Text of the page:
Pavel: Same goes for conditioning – your neurosystem will not let you go full speed, full power, if it knows that you are going to break your knuckles.

People also need to practice various self-defence scenarios, how to deal with the potential conflict – control the distance, position yourself properly, keep the hands up… 95% of so called self-defence is awareness, and it has to be taught and practiced… Street-smarts I would say.P1000733

Wallace: And the most crucial element of all, you just mentioned; awareness, is so ignored. There is also the added challenge of testing the skills under an adrenal response. How do you address this aspect?

Pavel: We use various forms of contact training and pressure testing – full speed, full power, full aggression – not only standard 1 on 1 sparring, but 1 vs. 2, 1 vs. multiple opponents, gang fight simulation, and so on. 2 minutes of such fun is something, trust me – much more physically and mentally demanding than the usual 1 on 1 sparring.

Wallace: I have long felt that practical application is built in to any legitimate martial art. Now, the Chinese martial arts have a reputation for flashy moves and although Hung Kyun does not have what I would classify as flash, it does have some elaborate or exotic hand gestures, the kiu sao, the one finger bridge as an example. How do you address the duality of some of the gestures in training of a form as opposed to the way it will be used in confrontation?

Pavel: The “Single Finger Bridge Hand”, Daan Ji Kiu Sau has both fighting usage and cultural meaning.OLYMPUS DIGITAL CAMERA

Of course there is deep cultural meaning behind the sign, we all in Hung Kyun know – long story, encompassing the death of the last Ming Emperor, “One Finger Zen” koan, Siu Lam temple, anti-Ching rebels of Hung Mun society and their secret signs, ultimate art of “One Finger Zen” and so on – I am not going to elaborate on this, as we are talking about practical skill.

Do you remember Bruce Lee’s “don’t concentrate on the finger or… “?

Wallace: “…you will miss all of that Heavenly glory.” Yes sir.

Pavel: Well, that is one way how we use it: “Well, buddy, look… BOOM!” Reality-based self-defence is art of deception. So called Ying Sau, “Shadow Hand” or feint, is extensively used in Hung Kyun. Lam Sai Wing’s disciple writes about it in his “Tiger and Crane Double Form” book, I am not making it up.

“Single Finger Bridge Hand”, when used as defense, example to the proverbial big right hand, or wild tackle, as we often do? “Don’t concentrate on the finger”, ha ha! Get your bridge out sink the elbow, block and and hit the guy.

Wallace: Love it!

Pavel: See, even the pullling of the free hand back to the waist has its use – why not to grab the other guys sleeve, pull him into the strike. I can close my eyes and I know where he is, and hit him again, moreover, when I knock him out, he will not fall to the floor, hit the pavement with his head and die, something that we have to think of today, right.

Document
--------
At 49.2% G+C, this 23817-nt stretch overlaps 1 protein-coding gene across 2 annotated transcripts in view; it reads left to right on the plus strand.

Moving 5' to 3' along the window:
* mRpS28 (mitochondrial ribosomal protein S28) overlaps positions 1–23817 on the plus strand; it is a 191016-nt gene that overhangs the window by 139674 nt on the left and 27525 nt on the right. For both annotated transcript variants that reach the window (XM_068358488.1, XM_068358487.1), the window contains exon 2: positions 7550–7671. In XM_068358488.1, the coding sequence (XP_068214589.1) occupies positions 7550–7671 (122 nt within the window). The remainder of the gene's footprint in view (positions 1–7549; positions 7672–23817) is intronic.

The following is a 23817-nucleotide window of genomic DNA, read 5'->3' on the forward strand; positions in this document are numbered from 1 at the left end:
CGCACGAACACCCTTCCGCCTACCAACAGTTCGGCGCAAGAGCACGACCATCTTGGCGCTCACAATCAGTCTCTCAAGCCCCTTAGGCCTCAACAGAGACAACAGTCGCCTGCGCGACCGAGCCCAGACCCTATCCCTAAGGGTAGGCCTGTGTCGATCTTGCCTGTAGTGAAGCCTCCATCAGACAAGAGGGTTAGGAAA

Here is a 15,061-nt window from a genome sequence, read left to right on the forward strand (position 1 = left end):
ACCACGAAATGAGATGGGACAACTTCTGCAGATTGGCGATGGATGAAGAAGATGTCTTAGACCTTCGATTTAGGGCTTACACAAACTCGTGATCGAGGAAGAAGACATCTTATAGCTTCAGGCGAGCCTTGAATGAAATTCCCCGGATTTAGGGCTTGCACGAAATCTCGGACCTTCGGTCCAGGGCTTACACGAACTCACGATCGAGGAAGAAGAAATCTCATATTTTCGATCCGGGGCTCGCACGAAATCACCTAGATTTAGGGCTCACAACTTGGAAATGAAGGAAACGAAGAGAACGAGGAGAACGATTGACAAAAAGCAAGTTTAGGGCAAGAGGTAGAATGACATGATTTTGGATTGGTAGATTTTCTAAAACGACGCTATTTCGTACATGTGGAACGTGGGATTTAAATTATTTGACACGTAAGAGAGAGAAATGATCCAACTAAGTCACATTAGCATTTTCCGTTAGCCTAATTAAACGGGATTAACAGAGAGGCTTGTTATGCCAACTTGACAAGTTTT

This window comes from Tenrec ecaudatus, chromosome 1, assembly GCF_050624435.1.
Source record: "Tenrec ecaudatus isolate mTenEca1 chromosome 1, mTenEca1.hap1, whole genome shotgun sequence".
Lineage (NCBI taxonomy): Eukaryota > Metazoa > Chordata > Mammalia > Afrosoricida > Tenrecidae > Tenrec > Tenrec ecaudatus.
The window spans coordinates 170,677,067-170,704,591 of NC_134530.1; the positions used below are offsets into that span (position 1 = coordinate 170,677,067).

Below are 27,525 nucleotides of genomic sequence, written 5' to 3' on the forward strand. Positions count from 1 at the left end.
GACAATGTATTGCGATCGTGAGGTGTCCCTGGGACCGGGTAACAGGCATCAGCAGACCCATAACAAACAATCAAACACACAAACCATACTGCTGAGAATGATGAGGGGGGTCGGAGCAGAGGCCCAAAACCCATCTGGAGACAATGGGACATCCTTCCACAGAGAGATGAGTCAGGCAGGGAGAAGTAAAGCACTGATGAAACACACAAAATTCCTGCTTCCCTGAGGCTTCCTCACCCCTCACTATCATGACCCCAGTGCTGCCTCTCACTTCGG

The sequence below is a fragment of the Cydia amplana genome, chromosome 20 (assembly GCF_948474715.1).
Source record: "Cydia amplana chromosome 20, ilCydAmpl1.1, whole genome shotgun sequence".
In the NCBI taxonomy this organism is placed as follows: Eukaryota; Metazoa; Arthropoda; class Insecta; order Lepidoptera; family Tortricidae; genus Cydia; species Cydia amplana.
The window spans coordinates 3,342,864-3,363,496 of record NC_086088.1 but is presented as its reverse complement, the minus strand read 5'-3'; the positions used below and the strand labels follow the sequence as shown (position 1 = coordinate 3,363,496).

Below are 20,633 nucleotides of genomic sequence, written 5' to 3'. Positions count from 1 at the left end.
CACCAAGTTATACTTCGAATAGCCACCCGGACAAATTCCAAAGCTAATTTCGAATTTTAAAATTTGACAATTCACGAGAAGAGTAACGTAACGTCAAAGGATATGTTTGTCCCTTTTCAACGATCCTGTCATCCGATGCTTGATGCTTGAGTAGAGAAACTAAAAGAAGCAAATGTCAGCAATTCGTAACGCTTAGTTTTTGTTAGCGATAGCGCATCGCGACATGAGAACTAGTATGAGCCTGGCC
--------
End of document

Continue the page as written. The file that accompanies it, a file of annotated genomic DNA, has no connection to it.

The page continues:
Wallace: An excellent point. He swings, you hit him, his head hits the ground, he dies, you go to prison. So obviously you believe there is a reason behind everything we do.

Pavel: I not only believe, but I know that there is a reason behind anything we do and how we do – and if I don’t know, I do my homework, ask, research… Or change it. No room for wasted movement. There is always a practical usage behind of any of the techniques – not necessarily fighting, like first sections of our sets like Gung Ji Fuk Fu or Fu Hok Seung Ying, which are more about developing certain structure, mechanics, power, DNA of the style so to speak, but always, there is a reason why.

Following sections of our sets, so called Ha Lou, second part? All fighting, and usually very simple and useful stuff,  just with few special hands. People try to use the technique just as defense – counter-attack, and against single right hand middle punch. No wonder that it does not work for them in fighting. Let’s not  blame the fork for being poor knife.

Wallace: And this is where one must look beyond mere technique and start to look at the underlying strategy of the system. Let our readers in on a little bit of the fighting strategy of Hung Kyun.

practicing in the park - flexible steel

Pavel: Yes… Strength and conditioning is the foundation of the pyramid. Technique development is the next layer, usage, tactics, and strategy, as well as mental preparation next layers. Our fighting strategy is summarized in Kyun Kyut, “Boxing Maxims”, transmitted to us by the past generations of Grand Masters – they are 100% applicable for today’s world and reality-based self-protection.

Our Practical Hung Kyun self-defense game plan goes like this: Learn to recognize the threat and whenever possible, avoid, escape or verbaly de-escalate. That is 99% of all self-defence and yes, it has to be learned and trained. Awareness is the key to succeful self-protection – “the eyes watch on the Four Sides, ears listen to the Eight Directions.“